Updated Oct 12, 2022
The passing of Queen Elizabeth II on September 8, 2022, marks the end of a remarkable reign. Her leadership began in 1952, making her the longest-reigning monarch in British history. To celebrate the life and legacy of this accomplished leader, the House Method team revisits the interior designs of her storied home throughout the decades.
The Throne Room was established as the setting for Queen Elizabeth II’s coronation ceremony in 1953. One of the chairs sitting upon the Throne Room’s elevated flooring is embroidered “EIIR” for “Elizabeth II Regina,” which means queen in Latin.
The room includes a royal red and gold color scheme accented with off-white moldings and chandeliers. Perhaps the most eye-catching feature of the Throne Room is the dramatic canopy hanging behind the thrones. Architect John Nash used inspiration from his past work on theater set designs to bring this iconic centerpiece to life.
In the 1830s, three identical pavilions were added to Buckingham Palace to function as temples for the Royal Family. In 1842, Queen Victoria transformed one of the pavilions into a private temple, which was eventually destroyed in a 1940 air raid.
In 1962, Queen Elizabeth II decided to redesign the destroyed conservatory into a display gallery for the Royal Collection – a reserve of historic master paintings, furniture pieces, and artwork. For the next 35 years, this room, coined “The Queen’s Gallery,” was home to many exhibitions of royal items.
In 1997, The Queen held a competition to appoint a new architect to remodel the Gallery. The competition preceded the Golden Jubilee of 2002, a celebration to mark Queen Elizabeth II’s 50th year as Britain’s ruler.
The remodeling project involved expanding the gallery to improve its accessibility and create more space for special exhibitions. To modernize the iconic space, an architectural group, John Simpson & Partners, updated the gallery’s entryway and added state-of-the-art environmental controls to preserve its historic items.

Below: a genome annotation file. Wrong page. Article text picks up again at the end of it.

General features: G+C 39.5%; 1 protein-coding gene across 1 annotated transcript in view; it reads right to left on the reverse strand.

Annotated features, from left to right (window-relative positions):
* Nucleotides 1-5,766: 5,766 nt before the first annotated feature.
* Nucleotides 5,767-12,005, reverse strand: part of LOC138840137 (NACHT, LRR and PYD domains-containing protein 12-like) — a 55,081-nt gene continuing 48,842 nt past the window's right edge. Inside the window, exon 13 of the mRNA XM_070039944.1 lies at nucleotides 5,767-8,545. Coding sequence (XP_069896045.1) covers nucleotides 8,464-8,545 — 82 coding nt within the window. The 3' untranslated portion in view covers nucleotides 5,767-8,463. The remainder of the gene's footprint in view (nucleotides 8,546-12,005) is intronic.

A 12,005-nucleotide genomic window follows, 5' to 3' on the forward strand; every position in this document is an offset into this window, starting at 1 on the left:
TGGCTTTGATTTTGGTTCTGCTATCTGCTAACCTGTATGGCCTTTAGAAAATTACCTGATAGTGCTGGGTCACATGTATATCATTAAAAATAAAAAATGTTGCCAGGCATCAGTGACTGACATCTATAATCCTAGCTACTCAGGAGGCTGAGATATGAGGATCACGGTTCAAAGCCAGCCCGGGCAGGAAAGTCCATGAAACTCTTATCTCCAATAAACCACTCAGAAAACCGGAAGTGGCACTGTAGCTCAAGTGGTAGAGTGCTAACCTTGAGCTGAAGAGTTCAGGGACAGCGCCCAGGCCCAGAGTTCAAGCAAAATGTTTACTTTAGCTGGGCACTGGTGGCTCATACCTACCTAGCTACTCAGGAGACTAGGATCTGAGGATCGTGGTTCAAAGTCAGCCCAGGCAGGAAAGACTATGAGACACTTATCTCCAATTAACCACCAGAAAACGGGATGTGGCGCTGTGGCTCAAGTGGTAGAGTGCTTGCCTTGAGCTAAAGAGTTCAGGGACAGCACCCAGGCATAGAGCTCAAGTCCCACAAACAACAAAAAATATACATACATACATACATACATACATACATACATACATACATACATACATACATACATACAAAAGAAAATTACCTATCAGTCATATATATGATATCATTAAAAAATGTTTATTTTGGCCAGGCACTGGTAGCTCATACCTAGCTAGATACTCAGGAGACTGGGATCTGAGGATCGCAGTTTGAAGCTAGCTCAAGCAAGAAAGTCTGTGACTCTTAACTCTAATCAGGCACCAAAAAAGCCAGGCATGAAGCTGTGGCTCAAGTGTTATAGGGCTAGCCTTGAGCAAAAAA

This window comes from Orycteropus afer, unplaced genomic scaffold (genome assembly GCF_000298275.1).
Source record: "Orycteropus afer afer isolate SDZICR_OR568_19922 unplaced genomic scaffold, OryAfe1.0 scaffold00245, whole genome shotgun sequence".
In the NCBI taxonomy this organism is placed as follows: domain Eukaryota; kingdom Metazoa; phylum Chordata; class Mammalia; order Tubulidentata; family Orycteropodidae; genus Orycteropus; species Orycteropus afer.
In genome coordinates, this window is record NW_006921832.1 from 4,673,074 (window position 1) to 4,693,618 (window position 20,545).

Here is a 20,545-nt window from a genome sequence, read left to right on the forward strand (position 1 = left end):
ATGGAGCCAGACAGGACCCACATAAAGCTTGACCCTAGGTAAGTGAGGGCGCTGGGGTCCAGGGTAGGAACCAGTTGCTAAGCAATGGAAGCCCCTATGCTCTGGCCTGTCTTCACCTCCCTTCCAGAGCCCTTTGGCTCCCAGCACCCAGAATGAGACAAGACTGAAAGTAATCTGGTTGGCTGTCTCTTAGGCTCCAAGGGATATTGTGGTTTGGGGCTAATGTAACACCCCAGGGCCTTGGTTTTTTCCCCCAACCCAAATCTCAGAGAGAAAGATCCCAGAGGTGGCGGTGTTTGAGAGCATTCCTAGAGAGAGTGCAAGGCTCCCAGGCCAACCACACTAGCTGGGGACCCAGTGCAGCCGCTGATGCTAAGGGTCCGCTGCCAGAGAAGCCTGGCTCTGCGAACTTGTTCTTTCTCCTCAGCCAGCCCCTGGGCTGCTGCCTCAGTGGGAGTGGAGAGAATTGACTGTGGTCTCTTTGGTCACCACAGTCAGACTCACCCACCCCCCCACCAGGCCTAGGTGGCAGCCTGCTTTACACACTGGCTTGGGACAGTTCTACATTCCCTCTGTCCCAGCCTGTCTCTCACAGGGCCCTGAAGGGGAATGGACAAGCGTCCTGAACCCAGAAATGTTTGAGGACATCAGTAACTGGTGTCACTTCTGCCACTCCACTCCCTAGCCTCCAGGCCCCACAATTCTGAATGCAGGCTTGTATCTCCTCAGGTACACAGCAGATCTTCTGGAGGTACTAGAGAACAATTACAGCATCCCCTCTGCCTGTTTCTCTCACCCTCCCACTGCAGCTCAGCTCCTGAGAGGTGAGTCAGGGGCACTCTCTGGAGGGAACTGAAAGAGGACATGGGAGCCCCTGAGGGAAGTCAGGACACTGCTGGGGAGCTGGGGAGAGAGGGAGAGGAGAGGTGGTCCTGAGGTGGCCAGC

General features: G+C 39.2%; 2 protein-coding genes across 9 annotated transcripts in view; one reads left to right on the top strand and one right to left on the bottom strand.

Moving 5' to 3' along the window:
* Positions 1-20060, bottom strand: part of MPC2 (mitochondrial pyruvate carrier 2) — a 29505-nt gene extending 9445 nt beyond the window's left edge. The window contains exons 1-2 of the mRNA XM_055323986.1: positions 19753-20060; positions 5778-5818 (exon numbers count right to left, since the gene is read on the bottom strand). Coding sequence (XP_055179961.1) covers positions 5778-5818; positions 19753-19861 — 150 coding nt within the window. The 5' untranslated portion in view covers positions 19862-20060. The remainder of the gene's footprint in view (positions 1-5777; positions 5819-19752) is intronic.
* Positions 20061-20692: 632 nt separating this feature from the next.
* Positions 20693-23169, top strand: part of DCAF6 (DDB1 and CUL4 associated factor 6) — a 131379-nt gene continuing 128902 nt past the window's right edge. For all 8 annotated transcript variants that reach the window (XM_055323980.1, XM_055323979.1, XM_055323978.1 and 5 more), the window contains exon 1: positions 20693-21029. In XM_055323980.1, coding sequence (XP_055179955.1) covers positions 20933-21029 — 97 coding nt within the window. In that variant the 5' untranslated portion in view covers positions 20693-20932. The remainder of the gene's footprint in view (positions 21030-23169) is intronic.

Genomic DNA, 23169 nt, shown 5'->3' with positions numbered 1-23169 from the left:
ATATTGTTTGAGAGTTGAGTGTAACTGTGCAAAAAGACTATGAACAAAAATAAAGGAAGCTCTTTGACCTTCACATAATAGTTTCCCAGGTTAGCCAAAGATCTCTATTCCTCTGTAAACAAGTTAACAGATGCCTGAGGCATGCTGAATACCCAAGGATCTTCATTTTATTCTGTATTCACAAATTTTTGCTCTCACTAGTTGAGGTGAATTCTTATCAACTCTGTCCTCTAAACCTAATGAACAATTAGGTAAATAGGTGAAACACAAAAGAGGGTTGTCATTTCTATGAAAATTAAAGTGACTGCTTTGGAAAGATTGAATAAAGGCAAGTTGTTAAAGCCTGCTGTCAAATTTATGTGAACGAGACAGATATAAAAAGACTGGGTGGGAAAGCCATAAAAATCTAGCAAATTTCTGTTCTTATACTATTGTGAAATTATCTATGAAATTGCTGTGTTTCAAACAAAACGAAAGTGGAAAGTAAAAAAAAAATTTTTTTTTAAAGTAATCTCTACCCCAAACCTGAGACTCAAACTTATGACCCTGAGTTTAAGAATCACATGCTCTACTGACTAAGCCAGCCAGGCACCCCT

Simpson & Partners remodeled the Gallery’s entrance with inspiration from John Nash’s original design – creating high walls decorated with friezes representing the Queen’s magnificent reign. The updated design for the main gallery included three display rooms for additional exhibit space.
The expansion of the Queen’s Galley was the largest renovation to the Palace in 150 years, costing the Royal Collection Trust the equivalent of 23,000,000 U.S. dollars.
Just because it houses the Royal Family doesn’t mean Buckingham Palace is safe from maintenance needs. Around 2016, the Palace began showing signs of age that couldn’t be ignored.
The Buckingham Palace Reservicing Programme Summary Report from that year mentions that the building’s electrical, plumbing, and heating systems hadn’t been updated since the 1950s, leaving the infrastructure in dire need of replacements.
This report launched the start of the Palace’s largest remodeling project in history – one that will last a decade and cost over $500 USD million to complete.
The renovation project aims to make the following improvements by 2027:
Here’s a 2022 Programme update from the Royal Family Channel on YouTube:
The Programme Summary Report from 2016 concludes with the following note:
“Buckingham Palace is one of the United Kingdom’s most prestigious buildings. It is instantly recognizable across the world as one of the most iconic working palaces and as the home of The Queen.”
The Queen made a profound and indelible impact on her country, the world, and the place she called home. The Palace will undoubtedly continue to transform and change in the future while carrying on the legacy Queen Elizabeth II leaves behind.